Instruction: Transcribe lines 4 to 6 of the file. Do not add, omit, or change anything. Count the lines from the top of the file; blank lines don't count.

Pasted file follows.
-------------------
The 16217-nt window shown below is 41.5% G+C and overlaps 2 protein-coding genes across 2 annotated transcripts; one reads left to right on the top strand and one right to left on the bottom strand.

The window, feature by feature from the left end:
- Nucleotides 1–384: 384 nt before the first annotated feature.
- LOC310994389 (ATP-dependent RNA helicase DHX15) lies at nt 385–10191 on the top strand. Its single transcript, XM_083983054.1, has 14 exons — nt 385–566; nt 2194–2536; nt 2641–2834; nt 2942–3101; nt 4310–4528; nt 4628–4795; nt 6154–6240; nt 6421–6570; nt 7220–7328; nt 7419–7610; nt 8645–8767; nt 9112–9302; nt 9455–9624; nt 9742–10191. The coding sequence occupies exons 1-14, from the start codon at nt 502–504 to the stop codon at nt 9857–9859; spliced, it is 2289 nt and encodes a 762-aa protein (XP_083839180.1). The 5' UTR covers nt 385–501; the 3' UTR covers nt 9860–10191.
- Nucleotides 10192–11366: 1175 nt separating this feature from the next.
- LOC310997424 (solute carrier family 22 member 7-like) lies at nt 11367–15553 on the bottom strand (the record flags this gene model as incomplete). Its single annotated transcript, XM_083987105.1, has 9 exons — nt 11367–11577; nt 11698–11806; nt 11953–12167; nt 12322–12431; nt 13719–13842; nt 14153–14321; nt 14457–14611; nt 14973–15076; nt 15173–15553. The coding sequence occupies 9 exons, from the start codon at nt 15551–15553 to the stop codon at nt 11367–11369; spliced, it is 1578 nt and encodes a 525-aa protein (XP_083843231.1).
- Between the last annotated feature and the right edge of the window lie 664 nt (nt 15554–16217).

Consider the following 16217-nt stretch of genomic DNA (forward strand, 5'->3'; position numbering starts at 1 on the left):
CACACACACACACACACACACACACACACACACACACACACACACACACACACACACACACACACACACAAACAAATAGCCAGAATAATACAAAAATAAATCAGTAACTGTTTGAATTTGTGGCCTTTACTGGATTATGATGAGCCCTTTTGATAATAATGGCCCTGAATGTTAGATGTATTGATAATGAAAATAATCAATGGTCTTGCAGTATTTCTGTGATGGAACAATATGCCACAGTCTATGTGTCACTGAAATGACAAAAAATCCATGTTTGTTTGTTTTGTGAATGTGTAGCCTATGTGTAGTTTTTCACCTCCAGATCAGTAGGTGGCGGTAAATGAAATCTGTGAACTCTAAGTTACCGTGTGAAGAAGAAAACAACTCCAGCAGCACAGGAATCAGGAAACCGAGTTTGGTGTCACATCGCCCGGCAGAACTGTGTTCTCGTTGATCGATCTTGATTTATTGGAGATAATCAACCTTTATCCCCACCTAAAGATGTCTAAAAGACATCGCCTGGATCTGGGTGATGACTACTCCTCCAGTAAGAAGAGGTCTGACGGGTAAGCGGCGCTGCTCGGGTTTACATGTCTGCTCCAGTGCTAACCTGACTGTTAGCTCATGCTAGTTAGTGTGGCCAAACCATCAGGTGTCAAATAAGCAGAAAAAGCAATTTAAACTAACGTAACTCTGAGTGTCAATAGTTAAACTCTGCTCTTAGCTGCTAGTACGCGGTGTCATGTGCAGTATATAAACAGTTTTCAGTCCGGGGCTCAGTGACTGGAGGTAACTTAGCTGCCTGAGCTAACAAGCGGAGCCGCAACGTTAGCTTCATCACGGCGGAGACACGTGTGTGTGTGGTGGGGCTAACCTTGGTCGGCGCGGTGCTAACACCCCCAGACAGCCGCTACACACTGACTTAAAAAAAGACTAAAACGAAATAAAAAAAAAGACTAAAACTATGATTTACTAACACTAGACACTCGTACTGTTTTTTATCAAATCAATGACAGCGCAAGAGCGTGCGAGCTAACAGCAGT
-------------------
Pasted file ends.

- LOC310994389 (ATP-dependent RNA helicase DHX15) lies at nt 385–10191 on the top strand. Its single transcript, XM_083983054.1, has 14 exons — nt 385–566; nt 2194–2536; nt 2641–2834; nt 2942–3101; nt 4310–4528; nt 4628–4795; nt 6154–6240; nt 6421–6570; nt 7220–7328; nt 7419–7610; nt 8645–8767; nt 9112–9302; nt 9455–9624; nt 9742–10191. The coding sequence occupies exons 1-14, from the start codon at nt 502–504 to the stop codon at nt 9857–9859; spliced, it is 2289 nt and encodes a 762-aa protein (XP_083839180.1). The 5' UTR covers nt 385–501; the 3' UTR covers nt 9860–10191.
- Nucleotides 10192–11366: 1175 nt separating this feature from the next.
- LOC310997424 (solute carrier family 22 member 7-like) lies at nt 11367–15553 on the bottom strand (the record flags this gene model as incomplete). Its single annotated transcript, XM_083987105.1, has 9 exons — nt 11367–11577; nt 11698–11806; nt 11953–12167; nt 12322–12431; nt 13719–13842; nt 14153–14321; nt 14457–14611; nt 14973–15076; nt 15173–15553. The coding sequence occupies 9 exons, from the start codon at nt 15551–15553 to the stop codon at nt 11367–11369; spliced, it is 1578 nt and encodes a 525-aa protein (XP_083843231.1).